We have a lot of work to do to address climate change and build our clean energy future. Many New Mexicans are eager to be the heroes in this story. We need to invest in them.
This week, I chaired a Joint Economic Committee hearing focused on growing the economy of the future by job training for the clean energy transition. Witnesses included Courtenay Eichhorst from the U.A. Local Union No. 412 in Albuquerque and Tracy Hartzler, the President of Central New Mexico Community College. They shared their work to prepare more New Mexicans for the skilled trades — with demand for these workers creating a once-in-a- generation opportunity to grow the middle class.
VIDEO: U.S. Senator Martin Heinrich’s opening statement in the Joint Economic Committee hearing on job training for the clean energy future, September 20, 2023.
The Bureau of Labor Statistics predicts that over the next decade we'll need to fill at least 735,000 job openings for electricians, 425,000 for plumbers and pipefitters, nearly 400,000 for HVAC mechanics, and 100,000 for utility line workers to meet growing demands. Some estimates put the increased demand for workers even higher.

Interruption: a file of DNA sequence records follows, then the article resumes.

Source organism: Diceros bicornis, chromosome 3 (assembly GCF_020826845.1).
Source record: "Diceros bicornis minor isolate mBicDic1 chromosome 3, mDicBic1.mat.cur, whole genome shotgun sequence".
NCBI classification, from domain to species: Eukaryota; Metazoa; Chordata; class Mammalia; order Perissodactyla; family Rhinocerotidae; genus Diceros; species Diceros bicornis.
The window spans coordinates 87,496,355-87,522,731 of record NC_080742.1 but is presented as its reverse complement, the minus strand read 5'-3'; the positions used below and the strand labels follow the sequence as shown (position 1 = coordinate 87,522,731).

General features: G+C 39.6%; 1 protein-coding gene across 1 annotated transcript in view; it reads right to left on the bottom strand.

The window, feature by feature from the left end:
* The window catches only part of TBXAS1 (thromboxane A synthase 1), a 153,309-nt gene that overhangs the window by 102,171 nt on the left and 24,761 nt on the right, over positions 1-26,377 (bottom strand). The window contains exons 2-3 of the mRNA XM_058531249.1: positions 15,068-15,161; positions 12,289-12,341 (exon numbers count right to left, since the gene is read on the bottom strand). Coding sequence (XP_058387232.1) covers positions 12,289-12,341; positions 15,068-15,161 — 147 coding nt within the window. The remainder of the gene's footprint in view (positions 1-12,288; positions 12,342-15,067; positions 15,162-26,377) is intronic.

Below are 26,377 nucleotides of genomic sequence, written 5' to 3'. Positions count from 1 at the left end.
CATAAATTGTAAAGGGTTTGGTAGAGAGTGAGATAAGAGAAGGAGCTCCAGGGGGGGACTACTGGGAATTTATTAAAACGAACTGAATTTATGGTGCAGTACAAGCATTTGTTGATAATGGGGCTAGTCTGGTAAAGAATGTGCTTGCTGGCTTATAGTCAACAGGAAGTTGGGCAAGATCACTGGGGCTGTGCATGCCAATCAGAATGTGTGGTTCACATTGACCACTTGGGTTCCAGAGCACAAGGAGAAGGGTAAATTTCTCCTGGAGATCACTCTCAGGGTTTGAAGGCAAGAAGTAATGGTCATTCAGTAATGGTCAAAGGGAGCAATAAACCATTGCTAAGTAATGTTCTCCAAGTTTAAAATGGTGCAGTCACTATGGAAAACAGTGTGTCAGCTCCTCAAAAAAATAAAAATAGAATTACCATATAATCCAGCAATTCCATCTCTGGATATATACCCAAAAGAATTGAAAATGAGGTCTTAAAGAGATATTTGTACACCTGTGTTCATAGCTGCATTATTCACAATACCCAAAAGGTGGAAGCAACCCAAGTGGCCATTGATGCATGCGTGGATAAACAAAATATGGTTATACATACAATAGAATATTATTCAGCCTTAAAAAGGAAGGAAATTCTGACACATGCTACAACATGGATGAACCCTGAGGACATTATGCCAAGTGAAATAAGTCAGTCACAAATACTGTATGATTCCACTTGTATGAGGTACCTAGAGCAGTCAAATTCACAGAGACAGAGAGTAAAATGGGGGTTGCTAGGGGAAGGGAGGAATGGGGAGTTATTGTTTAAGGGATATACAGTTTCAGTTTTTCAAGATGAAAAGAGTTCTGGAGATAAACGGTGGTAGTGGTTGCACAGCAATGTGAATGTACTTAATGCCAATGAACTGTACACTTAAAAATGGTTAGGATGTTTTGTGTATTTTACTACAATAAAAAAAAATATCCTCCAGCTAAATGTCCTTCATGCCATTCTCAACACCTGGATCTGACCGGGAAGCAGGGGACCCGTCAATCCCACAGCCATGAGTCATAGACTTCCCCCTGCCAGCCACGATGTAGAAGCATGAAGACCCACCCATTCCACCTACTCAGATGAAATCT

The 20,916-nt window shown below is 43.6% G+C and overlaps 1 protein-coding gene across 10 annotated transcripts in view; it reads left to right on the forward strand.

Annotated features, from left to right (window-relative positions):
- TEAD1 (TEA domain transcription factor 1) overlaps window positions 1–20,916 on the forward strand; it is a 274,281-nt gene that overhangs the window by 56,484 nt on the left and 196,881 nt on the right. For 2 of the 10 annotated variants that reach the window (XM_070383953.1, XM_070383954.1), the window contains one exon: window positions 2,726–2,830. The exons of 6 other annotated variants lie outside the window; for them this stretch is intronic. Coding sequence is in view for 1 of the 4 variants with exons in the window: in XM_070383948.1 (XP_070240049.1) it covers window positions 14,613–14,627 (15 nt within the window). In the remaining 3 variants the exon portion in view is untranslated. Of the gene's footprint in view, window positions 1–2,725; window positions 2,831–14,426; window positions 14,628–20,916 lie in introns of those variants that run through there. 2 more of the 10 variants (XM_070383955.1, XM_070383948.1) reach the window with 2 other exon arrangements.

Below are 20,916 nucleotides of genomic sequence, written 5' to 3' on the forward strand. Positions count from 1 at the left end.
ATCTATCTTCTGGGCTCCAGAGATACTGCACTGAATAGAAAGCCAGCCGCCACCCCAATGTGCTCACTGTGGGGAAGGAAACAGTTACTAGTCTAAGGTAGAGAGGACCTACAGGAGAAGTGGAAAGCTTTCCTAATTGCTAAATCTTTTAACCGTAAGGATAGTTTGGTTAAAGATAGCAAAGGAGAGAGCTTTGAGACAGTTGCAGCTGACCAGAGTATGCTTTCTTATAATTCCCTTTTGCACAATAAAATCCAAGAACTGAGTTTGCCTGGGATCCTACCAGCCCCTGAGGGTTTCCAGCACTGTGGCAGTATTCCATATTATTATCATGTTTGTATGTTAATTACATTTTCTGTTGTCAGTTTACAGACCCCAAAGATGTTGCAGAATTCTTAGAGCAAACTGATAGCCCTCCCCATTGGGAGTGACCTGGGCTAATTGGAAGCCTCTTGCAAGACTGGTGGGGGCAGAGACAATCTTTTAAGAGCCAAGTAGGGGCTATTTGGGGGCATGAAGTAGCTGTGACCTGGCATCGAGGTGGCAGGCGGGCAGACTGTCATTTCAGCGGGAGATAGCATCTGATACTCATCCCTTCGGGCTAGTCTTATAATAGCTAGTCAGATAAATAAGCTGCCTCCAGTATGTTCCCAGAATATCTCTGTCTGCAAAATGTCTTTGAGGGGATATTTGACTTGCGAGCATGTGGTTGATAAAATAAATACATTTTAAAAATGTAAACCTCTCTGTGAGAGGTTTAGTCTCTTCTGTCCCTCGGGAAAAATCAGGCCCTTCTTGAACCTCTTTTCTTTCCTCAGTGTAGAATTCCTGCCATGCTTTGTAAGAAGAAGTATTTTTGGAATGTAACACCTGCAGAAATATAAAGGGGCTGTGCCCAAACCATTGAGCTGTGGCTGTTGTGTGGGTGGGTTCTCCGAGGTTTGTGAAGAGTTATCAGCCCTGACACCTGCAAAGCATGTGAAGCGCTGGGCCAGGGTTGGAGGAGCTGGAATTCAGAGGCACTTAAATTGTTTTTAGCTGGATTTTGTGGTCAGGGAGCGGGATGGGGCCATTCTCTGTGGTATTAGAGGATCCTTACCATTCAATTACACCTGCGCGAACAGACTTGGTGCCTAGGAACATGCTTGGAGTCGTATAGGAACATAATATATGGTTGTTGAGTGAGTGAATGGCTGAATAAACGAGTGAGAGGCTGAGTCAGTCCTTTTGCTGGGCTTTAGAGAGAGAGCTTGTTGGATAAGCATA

Our current workforce shortages are a real limiting factor in growing the advanced energy economy. That’s why we need to invest in proven career training pathways and work collaboratively with labor unions, community colleges, and private industry. We should also invest in expanding career technical education and work-based opportunities in these emerging fields as early as high school.
This week, I welcomed President Joe Biden’s launch of the American Climate Corps. This program will connect tens of thousands of young people to skilled trades career pathways in the clean energy and climate resilience sectors. As the first AmeriCorps alum in the Senate, I have been calling to create a Climate Corps for years to help mobilize the next generation of conservation, clean energy, and climate resilience workers, and maximize the creation of accessible training opportunities.
This is in addition to the U.S. Department of Energy’s launch of the Career Skills Training program. Established by the Infrastructure Law, this program will provide up to $10 million to nonprofit partnerships between public or private industry and labor organizations to deliver programs that provide both energy efficiency classroom instruction and on-the-job training.
In the most recent federal funding law, I also secured major investments through Congressionally Directed Spending to support clean energy workforce training in New Mexico. That includes $1.6 million for New Mexico State University to become a testbed for clean energy and electric grid modernization technologies and $1.2 million for the Southwest Piping Institute to equip the Arriba Empowerment Center in Española for workforce training.
This is our chance to reshape our state’s entire economy in a way that delivers for New Mexicans.